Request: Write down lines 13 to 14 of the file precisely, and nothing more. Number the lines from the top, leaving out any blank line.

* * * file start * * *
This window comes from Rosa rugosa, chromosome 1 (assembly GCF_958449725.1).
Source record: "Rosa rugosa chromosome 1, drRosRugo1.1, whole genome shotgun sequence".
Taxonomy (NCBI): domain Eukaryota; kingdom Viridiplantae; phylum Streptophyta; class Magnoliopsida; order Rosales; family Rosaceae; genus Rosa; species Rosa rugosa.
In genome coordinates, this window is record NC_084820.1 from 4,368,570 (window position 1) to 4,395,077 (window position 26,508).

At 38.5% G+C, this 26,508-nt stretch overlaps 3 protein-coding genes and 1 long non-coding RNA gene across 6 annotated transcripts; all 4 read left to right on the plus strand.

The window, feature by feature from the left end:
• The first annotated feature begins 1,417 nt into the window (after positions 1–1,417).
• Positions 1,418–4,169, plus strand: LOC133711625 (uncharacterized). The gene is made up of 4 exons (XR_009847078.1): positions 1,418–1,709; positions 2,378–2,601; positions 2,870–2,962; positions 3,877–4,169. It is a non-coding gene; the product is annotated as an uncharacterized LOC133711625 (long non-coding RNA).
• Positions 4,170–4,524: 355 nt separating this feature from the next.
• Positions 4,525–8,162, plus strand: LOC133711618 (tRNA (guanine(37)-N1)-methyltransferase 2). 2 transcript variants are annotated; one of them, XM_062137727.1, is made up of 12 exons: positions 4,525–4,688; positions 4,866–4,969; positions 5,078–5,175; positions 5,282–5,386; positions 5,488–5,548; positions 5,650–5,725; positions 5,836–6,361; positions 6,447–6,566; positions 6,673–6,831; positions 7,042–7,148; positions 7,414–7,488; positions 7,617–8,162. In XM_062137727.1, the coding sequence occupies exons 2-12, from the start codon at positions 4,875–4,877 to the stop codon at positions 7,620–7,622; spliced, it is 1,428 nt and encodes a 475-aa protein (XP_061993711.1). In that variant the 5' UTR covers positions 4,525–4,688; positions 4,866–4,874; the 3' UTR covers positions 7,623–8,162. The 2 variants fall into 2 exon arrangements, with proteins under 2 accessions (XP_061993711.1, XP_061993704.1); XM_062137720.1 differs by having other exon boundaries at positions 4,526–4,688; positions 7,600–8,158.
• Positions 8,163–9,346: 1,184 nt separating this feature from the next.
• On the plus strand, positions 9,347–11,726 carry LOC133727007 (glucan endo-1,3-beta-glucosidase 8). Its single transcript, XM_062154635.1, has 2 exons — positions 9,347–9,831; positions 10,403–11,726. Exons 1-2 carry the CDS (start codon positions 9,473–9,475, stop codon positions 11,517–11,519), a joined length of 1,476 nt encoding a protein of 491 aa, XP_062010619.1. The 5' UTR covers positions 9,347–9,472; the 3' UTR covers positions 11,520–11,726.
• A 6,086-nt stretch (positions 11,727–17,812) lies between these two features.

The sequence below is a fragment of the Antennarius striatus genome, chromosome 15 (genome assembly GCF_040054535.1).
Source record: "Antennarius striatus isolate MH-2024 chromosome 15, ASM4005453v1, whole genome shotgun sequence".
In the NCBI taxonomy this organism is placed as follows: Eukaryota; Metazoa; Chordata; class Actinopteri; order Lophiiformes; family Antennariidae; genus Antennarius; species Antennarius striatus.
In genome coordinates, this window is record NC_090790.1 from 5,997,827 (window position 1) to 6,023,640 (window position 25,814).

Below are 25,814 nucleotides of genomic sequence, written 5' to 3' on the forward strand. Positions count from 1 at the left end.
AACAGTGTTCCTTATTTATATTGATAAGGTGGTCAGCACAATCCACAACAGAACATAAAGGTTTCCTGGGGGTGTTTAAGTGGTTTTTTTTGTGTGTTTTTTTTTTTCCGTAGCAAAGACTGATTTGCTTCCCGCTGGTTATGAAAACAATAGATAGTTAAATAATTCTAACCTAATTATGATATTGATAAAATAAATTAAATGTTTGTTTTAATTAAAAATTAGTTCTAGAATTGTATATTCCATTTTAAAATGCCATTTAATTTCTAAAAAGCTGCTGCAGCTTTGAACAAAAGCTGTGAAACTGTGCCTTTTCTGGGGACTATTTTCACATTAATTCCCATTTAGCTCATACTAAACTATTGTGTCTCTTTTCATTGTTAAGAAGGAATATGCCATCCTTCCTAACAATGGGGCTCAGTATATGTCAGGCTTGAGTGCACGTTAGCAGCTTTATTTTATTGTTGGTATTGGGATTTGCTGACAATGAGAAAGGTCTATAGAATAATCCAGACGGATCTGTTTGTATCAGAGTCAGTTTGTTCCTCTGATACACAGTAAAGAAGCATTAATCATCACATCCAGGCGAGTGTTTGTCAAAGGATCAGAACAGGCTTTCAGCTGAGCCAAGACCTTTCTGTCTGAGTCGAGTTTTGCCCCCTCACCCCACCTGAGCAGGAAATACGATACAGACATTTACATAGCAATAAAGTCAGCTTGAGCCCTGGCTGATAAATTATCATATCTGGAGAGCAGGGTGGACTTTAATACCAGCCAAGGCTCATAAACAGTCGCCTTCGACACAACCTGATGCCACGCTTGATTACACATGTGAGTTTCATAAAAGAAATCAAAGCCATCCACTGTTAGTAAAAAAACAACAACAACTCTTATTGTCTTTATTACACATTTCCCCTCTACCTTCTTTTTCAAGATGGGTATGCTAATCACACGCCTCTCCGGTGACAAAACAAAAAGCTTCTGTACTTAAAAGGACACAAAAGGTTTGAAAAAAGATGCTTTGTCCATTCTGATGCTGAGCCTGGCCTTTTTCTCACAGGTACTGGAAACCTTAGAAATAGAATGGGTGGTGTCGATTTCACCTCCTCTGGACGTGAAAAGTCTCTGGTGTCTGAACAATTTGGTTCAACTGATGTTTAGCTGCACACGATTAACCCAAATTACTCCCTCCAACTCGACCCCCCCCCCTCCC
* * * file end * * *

• A 6,086-nt stretch (positions 11,727–17,812) lies between these two features.

The sequence below is a fragment of the Antennarius striatus genome, chromosome 15 (genome assembly GCF_040054535.1).